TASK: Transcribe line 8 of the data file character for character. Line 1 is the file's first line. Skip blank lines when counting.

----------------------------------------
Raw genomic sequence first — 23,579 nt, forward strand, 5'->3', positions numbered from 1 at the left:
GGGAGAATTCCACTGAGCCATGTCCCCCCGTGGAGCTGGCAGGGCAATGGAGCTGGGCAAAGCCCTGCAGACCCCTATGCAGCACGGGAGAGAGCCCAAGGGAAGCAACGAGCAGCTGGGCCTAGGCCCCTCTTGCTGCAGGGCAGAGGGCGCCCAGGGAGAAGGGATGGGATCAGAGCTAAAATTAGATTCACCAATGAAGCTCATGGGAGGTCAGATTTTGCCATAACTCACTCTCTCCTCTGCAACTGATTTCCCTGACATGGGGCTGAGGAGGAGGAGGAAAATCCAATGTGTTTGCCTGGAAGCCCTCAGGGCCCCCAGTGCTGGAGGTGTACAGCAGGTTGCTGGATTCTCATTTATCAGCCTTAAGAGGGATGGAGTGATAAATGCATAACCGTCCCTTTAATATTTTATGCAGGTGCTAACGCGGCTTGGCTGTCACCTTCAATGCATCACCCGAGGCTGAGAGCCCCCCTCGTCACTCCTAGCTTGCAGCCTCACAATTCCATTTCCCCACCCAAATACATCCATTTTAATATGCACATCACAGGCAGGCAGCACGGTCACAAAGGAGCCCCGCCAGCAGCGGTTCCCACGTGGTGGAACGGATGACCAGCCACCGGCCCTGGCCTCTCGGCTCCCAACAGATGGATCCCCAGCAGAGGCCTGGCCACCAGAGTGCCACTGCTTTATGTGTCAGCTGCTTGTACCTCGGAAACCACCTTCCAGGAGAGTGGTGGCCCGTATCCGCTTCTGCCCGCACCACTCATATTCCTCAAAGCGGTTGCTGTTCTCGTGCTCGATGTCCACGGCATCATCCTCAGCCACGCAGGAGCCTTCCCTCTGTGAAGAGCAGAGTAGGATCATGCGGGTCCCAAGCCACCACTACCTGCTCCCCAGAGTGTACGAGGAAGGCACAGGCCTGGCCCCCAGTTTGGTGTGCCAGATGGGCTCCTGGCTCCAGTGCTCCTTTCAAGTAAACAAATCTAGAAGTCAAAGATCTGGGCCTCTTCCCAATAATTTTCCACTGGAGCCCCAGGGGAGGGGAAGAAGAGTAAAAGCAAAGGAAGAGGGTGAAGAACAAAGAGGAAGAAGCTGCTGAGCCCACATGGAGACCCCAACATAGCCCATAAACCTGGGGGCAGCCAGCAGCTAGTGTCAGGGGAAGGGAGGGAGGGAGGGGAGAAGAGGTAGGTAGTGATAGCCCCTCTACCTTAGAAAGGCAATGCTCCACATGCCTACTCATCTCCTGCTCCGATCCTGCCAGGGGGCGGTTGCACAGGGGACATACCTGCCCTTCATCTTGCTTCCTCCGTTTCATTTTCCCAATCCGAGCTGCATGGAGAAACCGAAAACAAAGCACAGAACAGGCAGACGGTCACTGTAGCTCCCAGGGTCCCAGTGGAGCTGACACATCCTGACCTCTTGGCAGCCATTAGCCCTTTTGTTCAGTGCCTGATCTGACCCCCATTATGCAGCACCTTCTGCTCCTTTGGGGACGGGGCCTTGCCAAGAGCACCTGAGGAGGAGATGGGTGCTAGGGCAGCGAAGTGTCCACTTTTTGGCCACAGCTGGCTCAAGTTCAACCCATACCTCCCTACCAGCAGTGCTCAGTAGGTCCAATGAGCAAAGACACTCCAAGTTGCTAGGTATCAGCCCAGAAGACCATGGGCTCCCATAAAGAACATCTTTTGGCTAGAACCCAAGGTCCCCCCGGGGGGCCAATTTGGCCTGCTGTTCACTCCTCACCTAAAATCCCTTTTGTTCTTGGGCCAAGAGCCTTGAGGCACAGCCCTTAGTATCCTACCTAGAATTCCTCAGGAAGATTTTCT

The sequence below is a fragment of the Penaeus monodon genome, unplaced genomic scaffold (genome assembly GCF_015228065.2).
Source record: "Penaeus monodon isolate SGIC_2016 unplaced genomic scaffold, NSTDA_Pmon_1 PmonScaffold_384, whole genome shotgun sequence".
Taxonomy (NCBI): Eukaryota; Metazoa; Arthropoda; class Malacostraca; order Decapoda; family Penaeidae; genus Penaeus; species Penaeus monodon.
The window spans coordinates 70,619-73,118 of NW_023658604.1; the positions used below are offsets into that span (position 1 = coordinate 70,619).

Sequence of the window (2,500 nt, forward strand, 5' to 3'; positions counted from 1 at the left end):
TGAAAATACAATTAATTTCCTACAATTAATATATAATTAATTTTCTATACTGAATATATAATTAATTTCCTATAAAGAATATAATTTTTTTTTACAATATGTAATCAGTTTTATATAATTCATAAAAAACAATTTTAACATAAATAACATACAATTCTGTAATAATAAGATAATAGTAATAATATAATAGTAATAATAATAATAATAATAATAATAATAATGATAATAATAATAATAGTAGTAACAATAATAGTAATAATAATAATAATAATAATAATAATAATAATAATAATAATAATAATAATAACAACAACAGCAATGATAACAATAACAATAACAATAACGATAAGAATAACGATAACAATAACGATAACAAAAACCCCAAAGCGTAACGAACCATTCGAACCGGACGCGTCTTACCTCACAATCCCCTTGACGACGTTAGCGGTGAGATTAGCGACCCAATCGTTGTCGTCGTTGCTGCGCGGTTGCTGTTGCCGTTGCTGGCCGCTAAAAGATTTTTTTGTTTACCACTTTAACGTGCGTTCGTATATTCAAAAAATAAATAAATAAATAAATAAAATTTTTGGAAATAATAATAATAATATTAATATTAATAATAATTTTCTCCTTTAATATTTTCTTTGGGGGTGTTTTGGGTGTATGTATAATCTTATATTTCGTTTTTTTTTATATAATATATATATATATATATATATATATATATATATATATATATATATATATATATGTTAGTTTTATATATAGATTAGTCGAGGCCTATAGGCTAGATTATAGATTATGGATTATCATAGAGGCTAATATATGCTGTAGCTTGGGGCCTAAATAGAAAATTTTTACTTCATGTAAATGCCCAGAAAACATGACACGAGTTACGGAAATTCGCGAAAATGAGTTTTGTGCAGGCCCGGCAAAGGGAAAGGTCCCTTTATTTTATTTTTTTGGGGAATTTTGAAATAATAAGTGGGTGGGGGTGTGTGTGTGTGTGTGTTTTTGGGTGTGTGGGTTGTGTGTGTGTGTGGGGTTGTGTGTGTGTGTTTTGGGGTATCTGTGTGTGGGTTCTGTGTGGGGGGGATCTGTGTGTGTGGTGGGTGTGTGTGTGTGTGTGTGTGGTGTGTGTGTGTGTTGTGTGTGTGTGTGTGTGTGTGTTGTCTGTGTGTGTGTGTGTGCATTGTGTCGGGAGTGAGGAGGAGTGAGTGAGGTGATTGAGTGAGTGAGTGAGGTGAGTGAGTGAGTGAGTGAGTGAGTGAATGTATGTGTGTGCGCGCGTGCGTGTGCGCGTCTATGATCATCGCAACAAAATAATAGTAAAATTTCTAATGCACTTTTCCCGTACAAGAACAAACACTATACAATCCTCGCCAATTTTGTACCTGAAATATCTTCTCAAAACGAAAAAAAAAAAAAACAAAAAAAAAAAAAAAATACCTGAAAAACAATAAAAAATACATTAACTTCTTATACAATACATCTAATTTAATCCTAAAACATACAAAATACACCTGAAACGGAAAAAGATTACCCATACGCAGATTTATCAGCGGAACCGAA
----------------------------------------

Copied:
TGAAAATACAATTAATTTCCTACAATTAATATATAATTAATTTTCTATACTGAATATATAATTAATTTCCTATAAAGAATATAATTTTTTTTTACAATATGTAATCAGTTTTATATAATTCATAAAAAACAATTTTAACATAAATAACATACAATTCTGTAATAATAAGATAATAGTAATAATATAATAGTAATAATAATAATAATAATAATAATAATAATGATAATAATAATAATAGTAGTAACAATAATAGTAATAATAATAATAATAATAATAATAATAATAATAATAATAATAATAATAATAACAACAACAGCAATGATAACAATAACAATAACAATAACGATAAGAATAACGATAACAATAACGATAACAAAAACCCCAAAGCGTAACGAACCATTCGAACCGGACGCGTCTTACCTCACAATCCCCTTGACGACGTTAGCGGTGAGATTAGCGACCCAATCGTTGTCGTCGTTGCTGCGCGGTTGCTGTTGCCGTTGCTGGCCGCTAAAAGATTTTTTTGTTTACCACTTTAACGTGCGTTCGTATATTCAAAAAATAAATAAATAAATAAATAAAATTTTTGGAAATAATAATAATAATATTAATATTAATAATAATTTTCTCCTTTAATATTTTCTTTGGGGGTGTTTTGGGTGTATGTATAATCTTATATTTCGTTTTTTTTTATATAATATATATATATATATATATATATATATATATATATATATATATATATATATATGTTAGTTTTATATATAGATTAGTCGAGGCCTATAGGCTAGATTATAGATTATGGATTATCATAGAGGCTAATATATGCTGTAGCTTGGGGCCTAAATAGAAAATTTTTACTTCATGTAAATGCCCAGAAAACATGACACGAGTTACGGAAATTCGCGAAAATGAGTTTTGTGCAGGCCCGGCAAAGGGAAAGGTCCCTTTATTTTATTTTTTTGGGGAATTTTGAAATAATAAGTGGGTGGGGGTGTGTGTGTGTGTGTGTTTTTGGGTGTGTGGGTTGTGTGTGTGTGTGGGGTTGTGTGTGTGTGTTTTGGGGTATCTGTGTGTGGGTTCTGTGTGGGGGGGATCTGTGTGTGTGGTGGGTGTGTGTGTGTGTGTGTGTGGTGTGTGTGTGTGTTGTGTGTGTGTGTGTGTGTGTGTTGTCTGTGTGTGTGTGTGTGCATTGTGTCGGGAGTGAGGAGGAGTGAGTGAGGTGATTGAGTGAGTGAGTGAGGTGAGTGAGTGAGTGAGTGAGTGAGTGAATGTATGTGTGTGCGCGCGTGCGTGTGCGCGTCTATGATCATCGCAACAAAATAATAGTAAAATTTCTAATGCACTTTTCCCGTACAAGAACAAACACTATACAATCCTCGCCAATTTTGTACCTGAAATATCTTCTCAAAACGAAAAAAAAAAAAAACAAAAAAAAAAAAAAAATACCTGAAAAACAATAAAAAATACATTAACTTCTTATACAATACATCTAATTTAATCCTAAAACATACAAAATACACCTGAAACGGAAAAAGATTACCCATACGCAGATTTATCAGCGGAACCGAA